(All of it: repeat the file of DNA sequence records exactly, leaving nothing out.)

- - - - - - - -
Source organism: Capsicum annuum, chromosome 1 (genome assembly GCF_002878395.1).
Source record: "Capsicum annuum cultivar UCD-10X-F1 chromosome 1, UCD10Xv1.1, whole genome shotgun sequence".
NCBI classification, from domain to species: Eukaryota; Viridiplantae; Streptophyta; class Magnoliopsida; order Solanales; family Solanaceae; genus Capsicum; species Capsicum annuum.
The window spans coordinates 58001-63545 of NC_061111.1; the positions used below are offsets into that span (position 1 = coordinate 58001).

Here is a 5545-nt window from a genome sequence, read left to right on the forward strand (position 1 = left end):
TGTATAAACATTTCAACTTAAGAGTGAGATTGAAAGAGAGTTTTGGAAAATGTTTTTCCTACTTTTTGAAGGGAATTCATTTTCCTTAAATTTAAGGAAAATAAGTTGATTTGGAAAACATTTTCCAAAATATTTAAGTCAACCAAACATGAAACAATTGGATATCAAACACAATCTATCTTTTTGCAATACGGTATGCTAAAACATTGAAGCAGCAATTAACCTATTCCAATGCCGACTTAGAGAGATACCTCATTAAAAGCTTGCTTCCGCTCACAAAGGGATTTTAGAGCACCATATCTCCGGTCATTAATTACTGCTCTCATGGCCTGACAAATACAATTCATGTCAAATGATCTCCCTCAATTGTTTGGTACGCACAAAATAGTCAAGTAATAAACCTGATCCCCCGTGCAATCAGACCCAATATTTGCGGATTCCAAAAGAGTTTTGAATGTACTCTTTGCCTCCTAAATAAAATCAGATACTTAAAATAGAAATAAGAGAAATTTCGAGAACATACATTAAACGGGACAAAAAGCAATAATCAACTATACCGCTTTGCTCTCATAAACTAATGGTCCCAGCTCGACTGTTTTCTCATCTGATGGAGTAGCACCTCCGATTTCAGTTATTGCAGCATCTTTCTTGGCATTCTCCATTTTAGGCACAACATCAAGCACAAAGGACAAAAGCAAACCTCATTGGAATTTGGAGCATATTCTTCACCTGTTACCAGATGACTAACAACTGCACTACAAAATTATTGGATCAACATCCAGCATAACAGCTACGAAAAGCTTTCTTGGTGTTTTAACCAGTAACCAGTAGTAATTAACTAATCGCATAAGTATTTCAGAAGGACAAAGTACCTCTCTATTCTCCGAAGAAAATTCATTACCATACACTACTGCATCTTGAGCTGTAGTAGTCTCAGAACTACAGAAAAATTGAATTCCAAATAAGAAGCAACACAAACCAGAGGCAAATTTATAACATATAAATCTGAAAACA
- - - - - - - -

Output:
Source organism: Capsicum annuum, chromosome 1 (genome assembly GCF_002878395.1).
Source record: "Capsicum annuum cultivar UCD-10X-F1 chromosome 1, UCD10Xv1.1, whole genome shotgun sequence".
NCBI classification, from domain to species: Eukaryota; Viridiplantae; Streptophyta; class Magnoliopsida; order Solanales; family Solanaceae; genus Capsicum; species Capsicum annuum.
The window spans coordinates 58001-63545 of NC_061111.1; the positions used below are offsets into that span (position 1 = coordinate 58001).

Here is a 5545-nt window from a genome sequence, read left to right on the forward strand (position 1 = left end):
TGTATAAACATTTCAACTTAAGAGTGAGATTGAAAGAGAGTTTTGGAAAATGTTTTTCCTACTTTTTGAAGGGAATTCATTTTCCTTAAATTTAAGGAAAATAAGTTGATTTGGAAAACATTTTCCAAAATATTTAAGTCAACCAAACATGAAACAATTGGATATCAAACACAATCTATCTTTTTGCAATACGGTATGCTAAAACATTGAAGCAGCAATTAACCTATTCCAATGCCGACTTAGAGAGATACCTCATTAAAAGCTTGCTTCCGCTCACAAAGGGATTTTAGAGCACCATATCTCCGGTCATTAATTACTGCTCTCATGGCCTGACAAATACAATTCATGTCAAATGATCTCCCTCAATTGTTTGGTACGCACAAAATAGTCAAGTAATAAACCTGATCCCCCGTGCAATCAGACCCAATATTTGCGGATTCCAAAAGAGTTTTGAATGTACTCTTTGCCTCCTAAATAAAATCAGATACTTAAAATAGAAATAAGAGAAATTTCGAGAACATACATTAAACGGGACAAAAAGCAATAATCAACTATACCGCTTTGCTCTCATAAACTAATGGTCCCAGCTCGACTGTTTTCTCATCTGATGGAGTAGCACCTCCGATTTCAGTTATTGCAGCATCTTTCTTGGCATTCTCCATTTTAGGCACAACATCAAGCACAAAGGACAAAAGCAAACCTCATTGGAATTTGGAGCATATTCTTCACCTGTTACCAGATGACTAACAACTGCACTACAAAATTATTGGATCAACATCCAGCATAACAGCTACGAAAAGCTTTCTTGGTGTTTTAACCAGTAACCAGTAGTAATTAACTAATCGCATAAGTATTTCAGAAGGACAAAGTACCTCTCTATTCTCCGAAGAAAATTCATTACCATACACTACTGCATCTTGAGCTGTAGTAGTCTCAGAACTACAGAAAAATTGAATTCCAAATAAGAAGCAACACAAACCAGAGGCAAATTTATAACATATAAATCTGAAAACA